J. McKerral, Batemans Bay, NSW
The outpouring of sour grapes from your correspondents since the election of the Coalition government has been shameful, and the nasty, spiteful nature of the letters is unprecedented. Now we have Marion Barker saying that the bushfires in NSW are divine retribution for electing a climate sceptic, and she is upset that Tony Abbott's house wasn't burnt down in the fires. What can you say about that?
When the Howard government was defeated in 2007, the right took it on the chin with grace and dignity. When the boot is on the other foot, all we can hear from the left is bile and hatred.
It is time to bring this undignified and ugly display to an end once and for all. The Labor/Greens era is finished.
Get over it and move on.
John Moulis, Pearce
Lack of funds means not enough police
No, Mr Corbell, the lack of policing in Civic (''Civic needs more police, chiefs warned, September 14, p1) is not an ''operational issue'' - it is that the government is reducing funding to an already under-resourced function and no amount of ''operational restructuring'' will solve what is simply and unavoidably insufficient resources.
Your government is not paying the AFP sufficient money to adequately perform its role and it is your fault that policing is inadequate. Your government complains (possibly rightly) about the lack of safety in the building industry, yet you are the cause of police officers working in extremely unsafe situations. Why the double standards? Are people in the building industry somehow more valuable than police officers?
The AFP management should refuse to put their staff in dangerous scenarios, and refuse to direct patrols into areas where those patrols cannot be performed reasonably safely. If the AFP management continue to send out under-resourced patrols then, like managers in corporations, those AFP managers should be held culpable in the event of injury or death of not only those police but the civilians who could not be protected due to that under-resourcing.
No amount of ''restructuring'' or ''cross-training'' will compensate when there just aren't sufficient staff hours available.
Instead of car chases that frequently result in injury and death, we should have sufficient police to trap the perpetrators before they can crash. Similarly for other offences, we should have sufficient police to make the probability of being apprehended high enough that the crime is ultimately unsuccessful and so unprofitable.
That way, we will have a far safer environment.
John Evans, Macgregor
Fears of city growth
In his thoughtful piece about the challenges facing our CBD ('You can't beat a renewed heart'', Forum, September 14, p3), Manny Notaras notes that growth rates of 0.7 to 1 per cent - quite a lot, one might observe, below our current rate - would deliver a population in our region of between 1.4 million and 1.9 million people within 100 years.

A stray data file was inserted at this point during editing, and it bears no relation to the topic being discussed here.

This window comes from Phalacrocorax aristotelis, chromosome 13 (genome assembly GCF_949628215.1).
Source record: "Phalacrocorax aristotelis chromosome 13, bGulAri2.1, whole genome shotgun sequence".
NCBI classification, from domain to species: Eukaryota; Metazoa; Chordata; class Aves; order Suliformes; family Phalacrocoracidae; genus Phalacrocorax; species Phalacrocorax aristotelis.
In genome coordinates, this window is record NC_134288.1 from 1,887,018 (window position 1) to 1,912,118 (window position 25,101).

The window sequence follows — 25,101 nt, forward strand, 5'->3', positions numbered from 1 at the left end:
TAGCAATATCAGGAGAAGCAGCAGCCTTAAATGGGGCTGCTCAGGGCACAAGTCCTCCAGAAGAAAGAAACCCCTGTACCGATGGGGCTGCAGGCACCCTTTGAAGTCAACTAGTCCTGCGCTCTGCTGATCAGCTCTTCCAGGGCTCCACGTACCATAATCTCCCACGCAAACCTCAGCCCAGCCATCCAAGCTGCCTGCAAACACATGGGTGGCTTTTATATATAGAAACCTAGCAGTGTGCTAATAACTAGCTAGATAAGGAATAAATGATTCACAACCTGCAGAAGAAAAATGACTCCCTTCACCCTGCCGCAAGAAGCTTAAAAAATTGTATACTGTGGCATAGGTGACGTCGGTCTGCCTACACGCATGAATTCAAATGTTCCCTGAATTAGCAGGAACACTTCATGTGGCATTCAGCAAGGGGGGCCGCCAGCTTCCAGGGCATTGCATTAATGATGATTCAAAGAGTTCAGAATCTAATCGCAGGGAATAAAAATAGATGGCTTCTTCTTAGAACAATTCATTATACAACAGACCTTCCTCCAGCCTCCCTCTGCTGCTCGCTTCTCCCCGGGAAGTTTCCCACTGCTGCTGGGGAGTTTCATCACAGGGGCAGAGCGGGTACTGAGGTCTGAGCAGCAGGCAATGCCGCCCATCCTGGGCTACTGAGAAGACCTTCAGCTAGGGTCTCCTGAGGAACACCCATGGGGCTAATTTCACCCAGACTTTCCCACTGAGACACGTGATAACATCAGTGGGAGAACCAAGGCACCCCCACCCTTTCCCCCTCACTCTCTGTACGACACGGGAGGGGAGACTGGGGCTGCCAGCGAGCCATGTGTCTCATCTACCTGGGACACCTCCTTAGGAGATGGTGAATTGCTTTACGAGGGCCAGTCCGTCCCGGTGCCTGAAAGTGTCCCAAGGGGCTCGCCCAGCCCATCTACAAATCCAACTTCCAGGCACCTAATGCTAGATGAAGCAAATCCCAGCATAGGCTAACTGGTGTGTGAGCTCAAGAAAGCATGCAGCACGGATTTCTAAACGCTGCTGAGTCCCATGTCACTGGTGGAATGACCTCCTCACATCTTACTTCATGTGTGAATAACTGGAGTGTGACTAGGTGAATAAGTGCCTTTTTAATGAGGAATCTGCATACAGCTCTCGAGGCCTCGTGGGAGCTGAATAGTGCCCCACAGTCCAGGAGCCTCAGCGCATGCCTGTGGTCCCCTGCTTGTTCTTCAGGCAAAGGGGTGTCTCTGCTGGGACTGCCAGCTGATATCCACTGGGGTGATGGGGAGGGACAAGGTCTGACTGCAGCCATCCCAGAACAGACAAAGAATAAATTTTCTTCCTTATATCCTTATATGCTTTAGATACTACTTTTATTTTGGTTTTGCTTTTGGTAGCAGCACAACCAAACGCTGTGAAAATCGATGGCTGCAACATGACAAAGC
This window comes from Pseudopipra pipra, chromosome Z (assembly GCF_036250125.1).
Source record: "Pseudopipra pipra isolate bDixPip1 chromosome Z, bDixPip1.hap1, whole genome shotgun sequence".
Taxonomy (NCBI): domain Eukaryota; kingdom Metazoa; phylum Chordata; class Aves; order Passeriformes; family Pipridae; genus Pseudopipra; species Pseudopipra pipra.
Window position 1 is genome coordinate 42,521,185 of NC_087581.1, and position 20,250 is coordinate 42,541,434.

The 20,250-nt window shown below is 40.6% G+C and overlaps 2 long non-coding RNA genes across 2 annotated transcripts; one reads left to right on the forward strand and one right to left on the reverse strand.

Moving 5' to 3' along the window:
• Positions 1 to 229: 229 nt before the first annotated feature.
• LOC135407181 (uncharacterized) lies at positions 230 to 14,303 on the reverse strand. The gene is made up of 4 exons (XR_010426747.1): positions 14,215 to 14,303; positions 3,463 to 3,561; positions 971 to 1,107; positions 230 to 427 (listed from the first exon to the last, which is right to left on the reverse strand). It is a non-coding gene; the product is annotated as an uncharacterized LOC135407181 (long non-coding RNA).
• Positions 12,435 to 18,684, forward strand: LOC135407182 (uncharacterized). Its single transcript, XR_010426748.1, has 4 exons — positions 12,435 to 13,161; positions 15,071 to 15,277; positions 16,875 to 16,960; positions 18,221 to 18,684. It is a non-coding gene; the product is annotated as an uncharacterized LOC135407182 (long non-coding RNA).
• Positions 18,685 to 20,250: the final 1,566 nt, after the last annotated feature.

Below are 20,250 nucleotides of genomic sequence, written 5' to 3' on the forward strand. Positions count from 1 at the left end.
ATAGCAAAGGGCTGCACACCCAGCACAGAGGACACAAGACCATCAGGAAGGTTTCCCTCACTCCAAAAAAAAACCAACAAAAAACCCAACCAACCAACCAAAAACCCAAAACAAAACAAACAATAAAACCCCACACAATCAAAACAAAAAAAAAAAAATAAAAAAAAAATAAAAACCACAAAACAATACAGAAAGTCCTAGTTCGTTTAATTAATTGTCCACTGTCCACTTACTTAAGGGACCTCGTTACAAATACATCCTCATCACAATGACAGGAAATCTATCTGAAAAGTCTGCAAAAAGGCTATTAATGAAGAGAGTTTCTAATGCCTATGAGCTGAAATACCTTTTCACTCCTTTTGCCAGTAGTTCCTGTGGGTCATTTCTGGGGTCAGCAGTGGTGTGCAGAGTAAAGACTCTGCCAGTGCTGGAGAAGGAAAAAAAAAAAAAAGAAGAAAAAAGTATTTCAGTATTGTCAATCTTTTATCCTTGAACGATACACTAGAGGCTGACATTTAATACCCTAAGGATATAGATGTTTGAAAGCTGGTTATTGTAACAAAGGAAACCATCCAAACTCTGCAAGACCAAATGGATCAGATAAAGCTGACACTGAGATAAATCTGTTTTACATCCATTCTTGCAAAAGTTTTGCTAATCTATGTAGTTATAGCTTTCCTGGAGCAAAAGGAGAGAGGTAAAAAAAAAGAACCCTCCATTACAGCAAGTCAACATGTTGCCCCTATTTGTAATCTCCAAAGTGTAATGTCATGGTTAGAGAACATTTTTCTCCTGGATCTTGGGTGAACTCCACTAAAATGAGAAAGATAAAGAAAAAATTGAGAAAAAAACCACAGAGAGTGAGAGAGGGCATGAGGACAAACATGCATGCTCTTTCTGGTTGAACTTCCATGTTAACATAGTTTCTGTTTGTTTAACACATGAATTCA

Glad I won't be aroundto queue up with my bucket for the weekly water ration.
G. Jones, Torrens
TO THE POINT
The notion that Bronwyn Bishop will restore parliamentary dignity as speaker is laughably absurd. What's next, Tony? Barnaby Joyce for governor-general?
Ian McFarlane, Wallaga Lake, NSW
For reasons which are beyond me, Thos Puckett (Letters, September 14) starts a letter about the ALP leadership selection by referring to Senator Conroy as ''Australia's best-known £10 Pom''. Apart from being deliberately offensive, Puckett is wrong - surely Tony Abbott is Australia's best-known £10 Pom.
Roger Terry, Kingston
MONEY MAKES IT HAPPEN
The reason, Chris Mobbs (Letters, September 13), why Indonesia seems to be doing ''precious little'' about the immoral, if not illegal, practice of overloading fishing boats with asylum seekers is very simple.
In fact, it's one word: corruption.
Douglas Mackenzie, Deakin
PUT ALL TO THE VOTE
With the new system of electing a new leader of the federal Labor Party involving party members as well as the executive, why not extend it to portfolio positions as well as that of the leadership? This would allow critics such as Senator Stephen Conroy to learn just how much their contributions are valued by the membership.
Greg Simmons, Lyons
AND ANOTHER THING
Welcome home, Ricky Stuart. Now, if only Malcolm Turnbull would take over the leadership of the ALP, I would be a very happy girl.
Anne Willenborg, Royalla, NSW
NOT WORTH THE PAPER
When is a contract not a contract? When it is signed by a NRL player or coach.
Graeme Rankin, Holder
LESSON IS LEARNT
I have voted Labor since 1958. But in the three years leading up to the 2013 election, the parliamentary Labor Party made itself one not worth voting for. So I didn't. And since it looks like we are going to have a leader drawn from, and a caucus comprised of, the same sad collection as we had before, I doubt I will vote for them next time either.
Leon Webcke, Gordon
GIVE THEM A NUDGE
Will Syria's application to join the chemical weapons convention inspire the remaining dilatory nations to sign the Nuclear Test Ban Treaty and the Non-Proliferation Treaty, or should President Obama nudge these laggards with the threat of cruise missiles?
Dr John Doherty, Vienna, Austria